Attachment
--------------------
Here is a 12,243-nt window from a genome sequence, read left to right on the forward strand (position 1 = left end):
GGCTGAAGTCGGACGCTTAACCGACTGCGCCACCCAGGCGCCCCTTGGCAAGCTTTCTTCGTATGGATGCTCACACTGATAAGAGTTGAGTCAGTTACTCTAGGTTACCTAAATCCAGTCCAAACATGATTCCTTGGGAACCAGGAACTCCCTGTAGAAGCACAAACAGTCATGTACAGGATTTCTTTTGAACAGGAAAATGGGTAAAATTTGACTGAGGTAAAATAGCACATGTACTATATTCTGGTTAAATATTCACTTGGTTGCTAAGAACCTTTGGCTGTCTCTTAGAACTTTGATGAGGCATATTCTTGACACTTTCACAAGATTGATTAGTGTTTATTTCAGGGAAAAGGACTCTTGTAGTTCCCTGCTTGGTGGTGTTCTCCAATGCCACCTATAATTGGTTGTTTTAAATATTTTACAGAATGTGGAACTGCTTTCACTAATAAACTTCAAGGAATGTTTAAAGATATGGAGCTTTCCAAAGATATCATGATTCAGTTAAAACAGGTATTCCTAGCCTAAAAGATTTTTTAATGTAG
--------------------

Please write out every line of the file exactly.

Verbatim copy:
Here is a 12,243-nt window from a genome sequence, read left to right on the forward strand (position 1 = left end):
GGCTGAAGTCGGACGCTTAACCGACTGCGCCACCCAGGCGCCCCTTGGCAAGCTTTCTTCGTATGGATGCTCACACTGATAAGAGTTGAGTCAGTTACTCTAGGTTACCTAAATCCAGTCCAAACATGATTCCTTGGGAACCAGGAACTCCCTGTAGAAGCACAAACAGTCATGTACAGGATTTCTTTTGAACAGGAAAATGGGTAAAATTTGACTGAGGTAAAATAGCACATGTACTATATTCTGGTTAAATATTCACTTGGTTGCTAAGAACCTTTGGCTGTCTCTTAGAACTTTGATGAGGCATATTCTTGACACTTTCACAAGATTGATTAGTGTTTATTTCAGGGAAAAGGACTCTTGTAGTTCCCTGCTTGGTGGTGTTCTCCAATGCCACCTATAATTGGTTGTTTTAAATATTTTACAGAATGTGGAACTGCTTTCACTAATAAACTTCAAGGAATGTTTAAAGATATGGAGCTTTCCAAAGATATCATGATTCAGTTAAAACAGGTATTCCTAGCCTAAAAGATTTTTTAATGTAG